How did Religion Motivate Sikh Terrorists?

Why have religious conviction, hatred of secular society, and the demonstration of power through acts of violence--so frequently been part of Sikh activist movements?

In Terror in the Mind of God, Mark Juergensmeyer interviewed Simranjit Singh Mann and concluded that the Sikh movement which engaged in terrorism took its shape against Hindu power and the influence of secular society in general:
Bhindranwale disdained--indeed loathed--above all else was what he described as "the enemies of religion." These included "that lady born in a house of Brahmans"--the phrase he used to describe Indira Gandhi. But it also included his fellow Sikhs, especially those who had fallen from the disciplined fold and sought the comforts of modern life. Even his dislike of Indira Gandhi was grounded in a hatred of secularism as much in an opposition to Hinduism; in fact, he often regarded the two as twin enemies. He reflected an attitude held by many Sikhs that what passes for secular politics in India is a form of Hindu cultural domination. So conscious are many Sikhs of what they regard as the oppressiveness of Hindu culture that they react strongly when scholars locate the origins of their tradition in a medieval Hindu milieu.
Who was Sant Jarnail Singh Bhindranwale and what role did he play in Sikh militarism?

Juergensmeyer summarizes:
The Sikh movement contained a diversity of points of view, however, and one of the most strident of its advocates--someone whom Mann admired--saw the struggle almost solely in religious terms. This leader was Sant Jarnail Singh Bhindranwale, a rural preacher from central Punjab who became the spokesman for Sikh militancy from its first stirrings in 1978 until his movement's nadir--and Bhindranwale's martyrdom and the tragic events of 1984. Bhindranwale was a homespun village preacher who called for repentance and action in defense of the faith. Mann regarded him as one of Sikh history's most impressive leaders because of his ability to summarize great themes in simple phrases and clearcut images. According to Mann, he "articulated the hegemony of Hindu power and the injustice suffered by Sikhs, and he did it all with a consciousness of Sikh history and tradition."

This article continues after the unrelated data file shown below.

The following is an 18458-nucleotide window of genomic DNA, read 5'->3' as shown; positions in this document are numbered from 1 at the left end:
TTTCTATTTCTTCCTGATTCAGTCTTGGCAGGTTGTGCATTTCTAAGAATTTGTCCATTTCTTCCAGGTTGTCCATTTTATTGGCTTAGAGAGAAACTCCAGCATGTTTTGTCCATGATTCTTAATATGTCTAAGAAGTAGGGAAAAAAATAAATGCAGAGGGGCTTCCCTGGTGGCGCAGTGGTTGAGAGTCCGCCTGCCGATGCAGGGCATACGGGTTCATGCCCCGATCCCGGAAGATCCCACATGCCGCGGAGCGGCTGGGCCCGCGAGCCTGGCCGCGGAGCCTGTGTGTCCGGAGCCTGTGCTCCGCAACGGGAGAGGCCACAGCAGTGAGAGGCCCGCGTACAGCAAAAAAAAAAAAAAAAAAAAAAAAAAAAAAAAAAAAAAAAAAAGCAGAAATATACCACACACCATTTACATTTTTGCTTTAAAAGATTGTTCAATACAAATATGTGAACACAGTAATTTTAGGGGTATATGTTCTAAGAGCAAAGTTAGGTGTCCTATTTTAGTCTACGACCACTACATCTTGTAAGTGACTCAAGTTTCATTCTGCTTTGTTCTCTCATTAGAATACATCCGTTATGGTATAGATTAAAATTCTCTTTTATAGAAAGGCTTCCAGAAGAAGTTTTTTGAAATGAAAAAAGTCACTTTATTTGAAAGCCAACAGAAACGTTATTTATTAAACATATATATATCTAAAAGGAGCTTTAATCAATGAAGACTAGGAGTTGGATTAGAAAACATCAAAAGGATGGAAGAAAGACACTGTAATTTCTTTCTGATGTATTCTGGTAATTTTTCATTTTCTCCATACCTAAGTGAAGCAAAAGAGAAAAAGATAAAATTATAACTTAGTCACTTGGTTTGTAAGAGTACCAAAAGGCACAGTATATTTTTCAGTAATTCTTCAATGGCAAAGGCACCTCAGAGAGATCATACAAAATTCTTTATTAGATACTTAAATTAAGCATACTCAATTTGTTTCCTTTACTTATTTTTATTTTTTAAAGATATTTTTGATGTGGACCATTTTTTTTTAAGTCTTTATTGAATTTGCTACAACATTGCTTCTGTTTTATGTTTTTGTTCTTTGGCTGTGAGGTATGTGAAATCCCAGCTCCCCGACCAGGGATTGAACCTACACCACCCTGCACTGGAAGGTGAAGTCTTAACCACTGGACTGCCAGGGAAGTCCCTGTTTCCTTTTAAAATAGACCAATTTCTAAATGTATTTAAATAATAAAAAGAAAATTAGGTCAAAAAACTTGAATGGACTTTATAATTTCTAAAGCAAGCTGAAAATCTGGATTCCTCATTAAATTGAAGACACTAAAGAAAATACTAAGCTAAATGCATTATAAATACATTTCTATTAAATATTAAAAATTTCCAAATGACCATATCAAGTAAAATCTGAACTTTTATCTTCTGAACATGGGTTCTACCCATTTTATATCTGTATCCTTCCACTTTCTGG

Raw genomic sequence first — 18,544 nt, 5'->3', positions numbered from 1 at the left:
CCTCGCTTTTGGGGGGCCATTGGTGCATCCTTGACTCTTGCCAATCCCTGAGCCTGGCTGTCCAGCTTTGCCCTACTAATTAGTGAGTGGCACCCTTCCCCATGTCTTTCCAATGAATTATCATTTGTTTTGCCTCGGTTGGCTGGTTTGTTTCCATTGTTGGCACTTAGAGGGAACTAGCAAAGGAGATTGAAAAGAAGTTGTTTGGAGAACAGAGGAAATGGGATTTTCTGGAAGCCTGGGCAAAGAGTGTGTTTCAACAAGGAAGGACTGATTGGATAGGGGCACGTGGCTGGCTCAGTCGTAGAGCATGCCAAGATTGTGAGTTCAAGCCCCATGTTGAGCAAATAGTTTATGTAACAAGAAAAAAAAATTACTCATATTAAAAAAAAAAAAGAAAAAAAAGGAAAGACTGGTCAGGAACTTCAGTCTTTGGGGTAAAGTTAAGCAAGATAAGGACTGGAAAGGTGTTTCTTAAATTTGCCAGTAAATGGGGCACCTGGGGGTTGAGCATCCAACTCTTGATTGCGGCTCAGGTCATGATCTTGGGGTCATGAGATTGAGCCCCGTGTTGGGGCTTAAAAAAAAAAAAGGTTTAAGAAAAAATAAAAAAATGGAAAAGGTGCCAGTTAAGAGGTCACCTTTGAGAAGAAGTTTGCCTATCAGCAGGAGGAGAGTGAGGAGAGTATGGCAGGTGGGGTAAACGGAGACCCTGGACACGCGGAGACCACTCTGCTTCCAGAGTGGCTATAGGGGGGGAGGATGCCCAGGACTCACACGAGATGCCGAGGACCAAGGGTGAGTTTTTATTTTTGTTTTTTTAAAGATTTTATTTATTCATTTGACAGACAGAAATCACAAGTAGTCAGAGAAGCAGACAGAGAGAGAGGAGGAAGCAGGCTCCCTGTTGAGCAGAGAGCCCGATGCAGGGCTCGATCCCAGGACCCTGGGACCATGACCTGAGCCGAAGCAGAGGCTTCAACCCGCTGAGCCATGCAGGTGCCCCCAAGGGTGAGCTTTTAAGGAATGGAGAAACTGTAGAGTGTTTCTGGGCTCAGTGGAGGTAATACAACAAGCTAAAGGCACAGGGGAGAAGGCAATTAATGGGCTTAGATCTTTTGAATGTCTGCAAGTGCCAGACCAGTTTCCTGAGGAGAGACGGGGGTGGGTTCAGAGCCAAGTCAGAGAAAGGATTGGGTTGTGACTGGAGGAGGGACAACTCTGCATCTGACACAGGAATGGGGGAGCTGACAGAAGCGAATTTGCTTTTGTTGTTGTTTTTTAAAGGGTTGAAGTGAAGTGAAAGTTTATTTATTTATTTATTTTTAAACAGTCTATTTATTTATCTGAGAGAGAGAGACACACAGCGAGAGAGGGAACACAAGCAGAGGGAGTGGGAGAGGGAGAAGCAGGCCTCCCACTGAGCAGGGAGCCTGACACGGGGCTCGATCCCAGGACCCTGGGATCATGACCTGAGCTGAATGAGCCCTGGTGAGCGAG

See this website for a story about B from the Sikh Times.

What were the Sikh justifications for violence?

Though not entirely spelled out, Juergensmeyer lets his subjects speak to this point:
Harjap Singh answered indirectly. "In Sikh history," he said, "young men go away in battle and do not return. They are our martyrs."

This simple justification for young men's fighting in battle--killing or being killed in sacred struggle--runs deep in India's religious traditions. Long before Sikhism developed as a separate religious tradition in the sixteenth century, in India's ancient Vedic times, warriors called on the gods to participate in their struggles and to provide a divine leverage for victory. The potency of the gods was graphically depicted in mythic stories filled with violent encounters and bloody acts of vengeance.
See this site for more about Sikh religion and culture. [If you are in a library -- mute your speakers first before clicking.]

What were some of the Hindu justifications for violence?

Complex as this may be, Juergensmeyer gives a capsule of some motives and moods that support both violence and non-violence:
As India's religious traditions developed, images of warfare persisted. The great epics--the Mahabbarata and the Ramavana--contained grand accounts of wars and battles, and the enduring sermon of Lord Krishna, the Bhagavad Gita, was recorded in the Mahabharata as being delivered on a battlefield. The Gita gave several reasons why killing in warfare is permissible, among them the argument that the soul can never really be killed: "he who slays, slays not; he who is slain, is not slain." Another reason is based on dharrna (moral obligation): the duties of a member of the ksatriya (warrior) caste by definition involve killing, so violence is justified in the very maintenance of social order. Mohandas Gandhi, like many other modern Hindus who revere the Gita, regarded its warfare as allegorical, representing the conflict between good and evil. Gandhi, who ordinarily subscribed to nonviolence, allowed for an exception to this general rule when a small, strategic act of violence would defuse a greater violence.
[repost from 10.01.2007]


Anonymous said...

biased article against sikhs,the author seems to love hindus.

Long live Sant Bhindranvale!!
Long live the Republic of Khalistan!!!

Anonymous said...

Umm, doesn't something have to exist before you can say "long live" it?